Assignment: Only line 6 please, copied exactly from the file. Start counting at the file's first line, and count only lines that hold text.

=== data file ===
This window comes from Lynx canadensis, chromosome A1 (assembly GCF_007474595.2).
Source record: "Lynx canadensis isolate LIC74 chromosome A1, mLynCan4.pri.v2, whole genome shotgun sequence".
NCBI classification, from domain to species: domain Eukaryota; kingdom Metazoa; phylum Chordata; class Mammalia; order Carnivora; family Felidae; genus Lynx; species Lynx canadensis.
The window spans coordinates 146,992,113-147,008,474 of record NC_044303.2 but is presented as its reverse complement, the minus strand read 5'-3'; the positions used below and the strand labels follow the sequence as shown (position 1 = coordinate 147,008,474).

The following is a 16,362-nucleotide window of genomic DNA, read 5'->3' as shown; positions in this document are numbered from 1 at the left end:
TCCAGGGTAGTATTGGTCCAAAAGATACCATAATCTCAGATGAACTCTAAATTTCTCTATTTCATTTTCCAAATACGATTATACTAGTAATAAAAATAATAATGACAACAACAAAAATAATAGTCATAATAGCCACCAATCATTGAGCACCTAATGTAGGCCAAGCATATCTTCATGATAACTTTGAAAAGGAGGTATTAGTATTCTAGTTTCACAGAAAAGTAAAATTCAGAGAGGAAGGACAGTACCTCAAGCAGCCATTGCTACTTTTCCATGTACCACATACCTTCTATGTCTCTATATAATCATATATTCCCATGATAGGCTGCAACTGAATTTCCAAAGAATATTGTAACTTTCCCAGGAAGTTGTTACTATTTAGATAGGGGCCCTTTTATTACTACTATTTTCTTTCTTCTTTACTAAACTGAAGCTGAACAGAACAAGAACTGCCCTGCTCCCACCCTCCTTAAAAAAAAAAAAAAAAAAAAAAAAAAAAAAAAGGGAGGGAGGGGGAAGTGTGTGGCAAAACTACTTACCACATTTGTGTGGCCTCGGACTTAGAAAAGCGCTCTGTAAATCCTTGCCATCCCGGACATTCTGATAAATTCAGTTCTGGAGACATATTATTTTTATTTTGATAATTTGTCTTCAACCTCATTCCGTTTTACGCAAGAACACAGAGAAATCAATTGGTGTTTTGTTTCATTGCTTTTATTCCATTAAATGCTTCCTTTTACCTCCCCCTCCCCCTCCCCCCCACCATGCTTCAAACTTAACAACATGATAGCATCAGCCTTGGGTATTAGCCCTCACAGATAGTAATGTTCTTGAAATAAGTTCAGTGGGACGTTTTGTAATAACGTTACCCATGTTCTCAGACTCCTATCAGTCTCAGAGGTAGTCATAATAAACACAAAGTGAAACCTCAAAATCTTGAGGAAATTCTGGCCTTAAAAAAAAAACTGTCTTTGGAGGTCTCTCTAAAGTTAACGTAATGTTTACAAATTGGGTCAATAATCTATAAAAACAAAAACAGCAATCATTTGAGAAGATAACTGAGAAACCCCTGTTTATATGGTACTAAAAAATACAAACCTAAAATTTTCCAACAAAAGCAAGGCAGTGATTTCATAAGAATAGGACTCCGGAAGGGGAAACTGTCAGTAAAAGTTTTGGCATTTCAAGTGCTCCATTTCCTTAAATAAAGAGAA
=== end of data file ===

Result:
TCCAGGGTAGTATTGGTCCAAAAGATACCATAATCTCAGATGAACTCTAAATTTCTCTATTTCATTTTCCAAATACGATTATACTAGTAATAAAAATAATAATGACAACAACAAAAATAATAGTCATAATAGCCACCAATCATTGAGCACCTAATGTAGGCCAAGCATATCTTCATGATAACTTTGAAAAGGAGGTATTAGTATTCTAGTTTCACAGAAAAGTAAAATTCAGAGAGGAAGGACAGTACCTCAAGCAGCCATTGCTACTTTTCCATGTACCACATACCTTCTATGTCTCTATATAATCATATATTCCCATGATAGGCTGCAACTGAATTTCCAAAGAATATTGTAACTTTCCCAGGAAGTTGTTACTATTTAGATAGGGGCCCTTTTATTACTACTATTTTCTTTCTTCTTTACTAAACTGAAGCTGAACAGAACAAGAACTGCCCTGCTCCCACCCTCCTTAAAAAAAAAAAAAAAAAAAAAAAAAAAAAAAAGGGAGGGAGGGGGAAGTGTGTGGCAAAACTACTTACCACATTTGTGTGGCCTCGGACTTAGAAAAGCGCTCTGTAAATCCTTGCCATCCCGGACATTCTGATAAATTCAGTTCTGGAGACATATTATTTTTATTTTGATAATTTGTCTTCAACCTCATTCCGTTTTACGCAAGAACACAGAGAAATCAATTGGTGTTTTGTTTCATTGCTTTTATTCCATTAAATGCTTCCTTTTACCTCCCCCTCCCCCTCCCCCCCACCATGCTTCAAACTTAACAACATGATAGCATCAGCCTTGGGTATTAGCCCTCACAGATAGTAATGTTCTTGAAATAAGTTCAGTGGGACGTTTTGTAATAACGTTACCCATGTTCTCAGACTCCTATCAGTCTCAGAGGTAGTCATAATAAACACAAAGTGAAACCTCAAAATCTTGAGGAAATTCTGGCCTTAAAAAAAAAACTGTCTTTGGAGGTCTCTCTAAAGTTAACGTAATGTTTACAAATTGGGTCAATAATCTATAAAAACAAAAACAGCAATCATTTGAGAAGATAACTGAGAAACCCCTGTTTATATGGTACTAAAAAATACAAACCTAAAATTTTCCAACAAAAGCAAGGCAGTGATTTCATAAGAATAGGACTCCGGAAGGGGAAACTGTCAGTAAAAGTTTTGGCATTTCAAGTGCTCCATTTCCTTAAATAAAGAGAA